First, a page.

Pollution has long been incriminated in many cardiovascular and respiratory diseases. More recently, studies evaluated the potential role for particulate pollutants in autoimmune diseases, including rheumatoid arthritis (RA). The incidence of RA was found to be higher in urban areas. Living near air pollution emitters was associated with higher risks of developing RA and of producing RA-specific autoantibodies. Nevertheless, no strong epidemiological evidence exists to link one or more specific air pollution particles to RA...
March 7, 2018: Joint, Bone, Spine: Revue du Rhumatisme
Bradley Pawlikowski, Nicole Dalla Betta, Tiffany Elston, Darian A Williams, Bradley B Olwin
Down syndrome, caused by trisomy 21, is characterized by a variety of medical conditions including intellectual impairments, cardiovascular defects, blood cell disorders and pre-mature aging phenotypes. Several somatic stem cell populations are dysfunctional in Down syndrome and their deficiencies may contribute to multiple Down syndrome phenotypes. Down syndrome is associated with muscle weakness but skeletal muscle stem cells or satellite cells in Down syndrome have not been investigated. We find that a failure in satellite cell expansion impairs muscle regeneration in the Ts65Dn mouse model of Down syndrome...
March 9, 2018: Scientific Reports
David Castel, Meryem B Baghdadi, Sébastien Mella, Barbara Gayraud-Morel, Virginie Marty, Jérôme Cavaillé, Christophe Antoniewski, Shahragim Tajbakhsh
Skeletal muscle satellite cells are quiescent adult resident stem cells that activate, proliferate and differentiate to generate myofibres following injury. They harbour a robust proliferation potential and self-renewing capacity enabling lifelong muscle regeneration. Although several classes of microRNAs were shown to regulate adult myogenesis, systematic examination of stage-specific microRNAs during lineage progression from the quiescent state is lacking. Here we provide a genome-wide assessment of the expression of small RNAs during the quiescence/activation transition and differentiation by RNA-sequencing...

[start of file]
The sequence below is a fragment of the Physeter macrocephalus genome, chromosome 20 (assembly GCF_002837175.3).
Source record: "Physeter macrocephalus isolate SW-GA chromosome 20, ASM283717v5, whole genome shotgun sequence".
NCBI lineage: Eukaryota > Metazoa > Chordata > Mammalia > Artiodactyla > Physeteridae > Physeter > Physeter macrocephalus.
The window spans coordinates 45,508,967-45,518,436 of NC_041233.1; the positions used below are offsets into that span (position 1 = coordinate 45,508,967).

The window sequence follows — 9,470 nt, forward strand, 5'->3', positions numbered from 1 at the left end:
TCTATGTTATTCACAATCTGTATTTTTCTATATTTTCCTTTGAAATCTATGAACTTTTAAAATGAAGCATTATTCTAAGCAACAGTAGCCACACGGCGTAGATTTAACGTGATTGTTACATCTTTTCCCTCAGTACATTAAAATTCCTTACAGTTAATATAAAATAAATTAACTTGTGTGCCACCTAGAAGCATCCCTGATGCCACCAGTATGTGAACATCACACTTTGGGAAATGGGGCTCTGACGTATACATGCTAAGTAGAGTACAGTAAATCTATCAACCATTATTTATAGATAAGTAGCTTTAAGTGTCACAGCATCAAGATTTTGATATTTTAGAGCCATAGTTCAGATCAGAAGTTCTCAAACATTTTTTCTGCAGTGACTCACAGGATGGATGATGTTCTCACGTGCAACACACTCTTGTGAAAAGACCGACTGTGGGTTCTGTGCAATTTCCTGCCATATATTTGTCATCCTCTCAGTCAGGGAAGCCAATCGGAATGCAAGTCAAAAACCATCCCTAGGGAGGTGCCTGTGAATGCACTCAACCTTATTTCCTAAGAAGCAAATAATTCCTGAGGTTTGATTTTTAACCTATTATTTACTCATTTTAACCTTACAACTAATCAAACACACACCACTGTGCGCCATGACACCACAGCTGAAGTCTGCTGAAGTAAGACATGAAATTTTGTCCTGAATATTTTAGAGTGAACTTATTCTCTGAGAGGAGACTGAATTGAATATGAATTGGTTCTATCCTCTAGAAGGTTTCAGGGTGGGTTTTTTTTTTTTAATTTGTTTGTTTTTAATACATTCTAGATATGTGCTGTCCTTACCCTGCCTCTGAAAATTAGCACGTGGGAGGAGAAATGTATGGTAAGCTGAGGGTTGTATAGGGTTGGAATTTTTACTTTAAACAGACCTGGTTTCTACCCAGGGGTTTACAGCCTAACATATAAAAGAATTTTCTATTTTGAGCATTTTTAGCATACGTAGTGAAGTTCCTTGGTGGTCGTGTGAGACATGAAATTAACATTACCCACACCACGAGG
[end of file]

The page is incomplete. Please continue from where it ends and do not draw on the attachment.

March 9, 2018: Scientific Reports
Claudia Miersch, Katja Stange, Monika Röntgen
BACKGROUND: Satellite cells (SC) and their descendants, muscle precursor cells (MPC), play a key role in postnatal muscle development, regeneration, and plasticity. Several studies have provided evidence that SC and MPC represent a heterogeneous population differing in their biochemical and functional properties. The identification and characterization of functionally divergent SC subpopulations should help to reveal the precise involvement of SC/MPC in these myogenic processes. The aim of the present work was therefore to separate SC subpopulations by using Percoll gradients and to characterize their myogenic marker profiles and their functional properties (adhesion, proliferation, and differentiation)...
March 9, 2018: BMC Cell Biology
F Chen, W Yuan, X Mo, J Zhuang, Y Wang, J Chen, Z Jiang, X Zhu, Q Zeng, Y Wan, F Li, Y Shi, L Cao, X Fan, S Luo, X Ye, Y Chen, G Dai, J Gao, X Wang, H Xie, P Zhu, Y Li, X Wu
Four-and-a-half LIM domains protein 1 (FHL1) mutations are associated with human myopathies. However, the function of this protein in skeletal development remains unclear. Zebrafish Fhl1A is the homologue of human FHL1. In the present study, we showed that fhl1A knockdown causes defective skeletal muscle development, while injection with fhl1A mRNA largely recovered the muscle development in these fhl1A morphants. We also demonstrated that fhl1A knockdown decreases the number of satellite cells. This decrease in satellite cells and the emergence of skeletal muscle abnormalities were associated with alterations in the gene expression of myoD, pax7, mef2ca and skMLCK...
March 7, 2018: Current Molecular Medicine
Dale George, Paige Ahrens, Stephen Lambert
Satellite glial cells (SGCs) are glial cells in the peripheral nervous system that form sheaths around the neuronal cell body. This unique arrangement of SGCs allows it to exert a highly regulated control over the neuronal microenvironment. Not much is known about the origin of SGCs. In this study, we examine the development of SGCs. We show that rat SGCs develop postnatally and these cells express a number of markers associated with Schwann cell precursors, in particular cadherin-19 (CDH19) even in adult DRGs...
March 9, 2018: Glia
Camille Pochard, Sabrina Coquenlorge, Marie Freyssinet, Philippe Naveilhan, Arnaud Bourreille, Michel Neunlist, Malvyne Rolli-Derkinderen
Gone are the days when enteric glial cells (EGC) were considered merely as satellites of enteric neurons. Like their brain counterpart astrocytes, EGC express an impressive number of receptors for neurotransmitters and intercellular messengers, thereby contributing to neuroprotection and to the regulation of neuronal activity. EGC also produce different soluble factors that regulate neighboring cells among which are intestinal epithelial cells. A better understanding of EGC response to an inflammatory environment, often referred to as enteric glial reactivity, could help define the physiological role of EGC and the importance of this reactivity in maintaining gut functions...
March 8, 2018: American Journal of Physiology. Gastrointestinal and Liver Physiology